Vocal

Writers - Tennant/Lowe
First released - 2013
Original album - Electric
Producer - Stuart Price
Subsequent albums - Elysium 2017 reissue bonus disc
Other releases - single (US Dance #3)

Chris and Neil began work on this song in early 2011, recorded some tracks for it during the Elysium sessions with Andrew Dawson co-producing in early 2012, and resumed their efforts later that year while working on Electric with producer Stuart Price. Neil described it early on as "one of the up ones," so it's likely they simply deemed it inappropriate for the more contemplative tenor of Elysium and saved it for the more dance-oriented follow-up.

Starting out with a slow burn before breaking out full-on into an ecstatic dance track—a thoroughly modern spin on the classic house music style—this song not only serves as a strong closer to Electric but also was employed by the Pet Shop Boys as a powerful final encore for their Electric Tour concerts. And they confirmed its status as a single—the second from Electric if you count "Axis" as the first, but really the first given the "full-fledged single" treatment—via their official website on June1, 2013, the same day on which the radio edit (only a little over half the length of the album version) made its debut on BBC Radio 2. The very next day they announced that it was going on sale at iTunes, along with word that a physical 12-inch vinyl and CD single as well as a digital bundle, (including remixes, would soon follow. Most surprisingly, however, it became one of the rare PSB singles not to offer one or more previously unreleased songs—as opposed to mere remixes—as bonus tracks.

The Boys told an interviewer for the Spanish newspaper El País that "Vocal" is about "the feeling of dancing in a club." A subsequent press release described it being inspired "by the way British youth [in the late 1980s] found its own freedom with a new culture epitomised by dance music and raves." That being the case, the song celebrates music—and, yes, dance music in particular—as a shared experience, a source of almost spiritual communal pleasure:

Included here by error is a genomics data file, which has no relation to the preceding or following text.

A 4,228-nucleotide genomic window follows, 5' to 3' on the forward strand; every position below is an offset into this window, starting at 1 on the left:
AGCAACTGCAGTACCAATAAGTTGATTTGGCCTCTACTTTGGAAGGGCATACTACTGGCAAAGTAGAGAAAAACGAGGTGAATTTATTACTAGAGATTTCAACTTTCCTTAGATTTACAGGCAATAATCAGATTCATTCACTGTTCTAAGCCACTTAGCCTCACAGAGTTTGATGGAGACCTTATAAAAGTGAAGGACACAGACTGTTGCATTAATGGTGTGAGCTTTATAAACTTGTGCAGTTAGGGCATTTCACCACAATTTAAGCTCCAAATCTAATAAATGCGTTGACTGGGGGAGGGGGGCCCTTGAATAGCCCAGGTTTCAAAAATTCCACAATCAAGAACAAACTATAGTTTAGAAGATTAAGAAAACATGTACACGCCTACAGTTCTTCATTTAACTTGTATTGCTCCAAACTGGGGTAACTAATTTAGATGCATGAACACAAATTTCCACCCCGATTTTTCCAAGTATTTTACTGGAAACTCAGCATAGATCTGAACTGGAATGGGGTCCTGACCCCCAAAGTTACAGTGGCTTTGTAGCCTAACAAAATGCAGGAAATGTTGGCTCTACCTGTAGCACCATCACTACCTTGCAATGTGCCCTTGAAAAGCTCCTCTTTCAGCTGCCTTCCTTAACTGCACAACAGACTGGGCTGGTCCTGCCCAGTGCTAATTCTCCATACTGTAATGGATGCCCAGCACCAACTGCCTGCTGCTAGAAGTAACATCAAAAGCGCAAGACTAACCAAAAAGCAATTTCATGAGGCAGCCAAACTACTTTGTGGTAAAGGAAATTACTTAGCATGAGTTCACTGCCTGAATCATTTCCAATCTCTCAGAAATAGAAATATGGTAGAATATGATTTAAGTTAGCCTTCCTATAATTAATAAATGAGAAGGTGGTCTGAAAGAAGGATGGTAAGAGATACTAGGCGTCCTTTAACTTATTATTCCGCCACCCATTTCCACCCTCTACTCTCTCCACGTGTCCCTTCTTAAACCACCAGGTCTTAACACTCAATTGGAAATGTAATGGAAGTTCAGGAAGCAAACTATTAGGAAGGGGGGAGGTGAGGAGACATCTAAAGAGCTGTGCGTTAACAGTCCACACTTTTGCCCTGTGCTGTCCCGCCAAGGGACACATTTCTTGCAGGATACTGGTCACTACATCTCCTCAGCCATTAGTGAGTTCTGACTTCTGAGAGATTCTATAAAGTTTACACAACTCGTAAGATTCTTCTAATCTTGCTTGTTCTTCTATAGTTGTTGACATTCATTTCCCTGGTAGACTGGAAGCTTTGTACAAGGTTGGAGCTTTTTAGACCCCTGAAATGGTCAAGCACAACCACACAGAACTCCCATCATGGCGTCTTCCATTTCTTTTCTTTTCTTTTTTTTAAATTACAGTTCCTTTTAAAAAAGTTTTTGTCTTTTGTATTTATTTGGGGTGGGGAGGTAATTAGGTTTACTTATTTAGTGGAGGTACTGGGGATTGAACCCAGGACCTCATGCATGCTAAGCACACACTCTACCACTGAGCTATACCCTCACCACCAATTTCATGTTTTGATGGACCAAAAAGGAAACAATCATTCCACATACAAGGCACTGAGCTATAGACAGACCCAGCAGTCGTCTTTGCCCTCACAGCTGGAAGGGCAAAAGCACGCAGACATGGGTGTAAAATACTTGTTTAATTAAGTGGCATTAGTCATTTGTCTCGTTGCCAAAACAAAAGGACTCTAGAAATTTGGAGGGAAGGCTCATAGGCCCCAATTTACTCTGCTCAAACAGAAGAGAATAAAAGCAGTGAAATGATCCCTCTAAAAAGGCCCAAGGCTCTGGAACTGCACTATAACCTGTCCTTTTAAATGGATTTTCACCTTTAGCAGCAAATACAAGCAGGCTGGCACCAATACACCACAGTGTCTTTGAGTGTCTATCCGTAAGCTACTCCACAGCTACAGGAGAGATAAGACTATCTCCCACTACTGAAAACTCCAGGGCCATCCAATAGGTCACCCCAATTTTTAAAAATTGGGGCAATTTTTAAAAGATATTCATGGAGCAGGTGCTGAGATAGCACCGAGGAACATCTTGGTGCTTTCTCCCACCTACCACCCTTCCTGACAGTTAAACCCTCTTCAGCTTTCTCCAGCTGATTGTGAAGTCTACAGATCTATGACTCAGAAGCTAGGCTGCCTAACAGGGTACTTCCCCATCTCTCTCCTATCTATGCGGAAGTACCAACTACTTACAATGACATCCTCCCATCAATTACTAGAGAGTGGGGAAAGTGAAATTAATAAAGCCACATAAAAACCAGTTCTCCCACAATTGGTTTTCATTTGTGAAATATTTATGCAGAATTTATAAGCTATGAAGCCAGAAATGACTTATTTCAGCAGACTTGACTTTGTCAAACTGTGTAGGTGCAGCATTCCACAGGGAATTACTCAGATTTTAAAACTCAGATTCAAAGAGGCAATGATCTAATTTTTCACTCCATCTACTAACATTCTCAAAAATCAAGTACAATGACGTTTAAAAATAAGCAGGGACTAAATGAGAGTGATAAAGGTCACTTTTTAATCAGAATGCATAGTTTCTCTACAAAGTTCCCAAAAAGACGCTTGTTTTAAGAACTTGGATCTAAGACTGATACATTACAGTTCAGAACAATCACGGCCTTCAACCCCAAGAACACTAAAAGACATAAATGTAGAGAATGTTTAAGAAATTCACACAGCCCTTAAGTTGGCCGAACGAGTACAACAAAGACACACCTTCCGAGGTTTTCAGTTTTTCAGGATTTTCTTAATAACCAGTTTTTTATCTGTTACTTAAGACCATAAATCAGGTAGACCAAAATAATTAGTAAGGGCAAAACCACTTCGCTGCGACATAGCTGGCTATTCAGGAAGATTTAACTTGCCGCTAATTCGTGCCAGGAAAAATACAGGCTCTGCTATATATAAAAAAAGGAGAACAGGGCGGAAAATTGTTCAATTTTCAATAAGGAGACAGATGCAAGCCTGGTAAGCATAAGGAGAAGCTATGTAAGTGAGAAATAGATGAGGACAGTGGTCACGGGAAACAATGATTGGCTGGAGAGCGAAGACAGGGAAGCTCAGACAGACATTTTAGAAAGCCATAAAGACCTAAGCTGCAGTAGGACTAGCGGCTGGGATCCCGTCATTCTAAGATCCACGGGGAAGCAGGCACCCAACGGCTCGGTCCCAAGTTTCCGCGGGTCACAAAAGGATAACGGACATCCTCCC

I like the people
I like the song
This is my kind of music
They play it all night long

The relatively simple lyrics also touch upon the way in which music makes a meaningful personal connection with listeners, especially when it includes lyrics and vocals that articulate on their behalf thoughts and feelings that they're not quite able to express, at least not until the music expresses it for them—becoming, in effect, their "vocal":

Anything I want to say out loud will be sung
It's in the music
It's in the song
….
Expressing passion
Explaining pain
Aspirations for a better life are ordained

Various lines are repeated over and over again in a mantra-like fashion, which only serves to heighten the song's simultaneously euphoric yet near-mystical mood. Overall, it succeeds admirably—every bit as much as the Boys were surely hoping—in evoking the almost hyponotic reverie of the dance floor.

While the lyrics do include the word "vocal" ("Every track has a vocal…"), the title is highly appropriate in at least one other important way. It's hardly unusual that "Vocal" is written from a first-person perspective—after all, most pop/rock songs are—but it may be especially significant in this case. The song itself gives voice to the thoughts and feelings of no doubt a great many of the people who would be listening to it, perhaps right out there on the dance floor. One might even consider this song to be about itself. And if you look at it from that angle, then Neil's line about the singer being "lonely and strange" takes on an intriguing new layer of meaning. Even if you don't think that Neil may be singing about himself (and, no, I don't necessarily believe that), he surely must have considered, as both a lyricist and a male singer of dance music, the potential implications of such a line.

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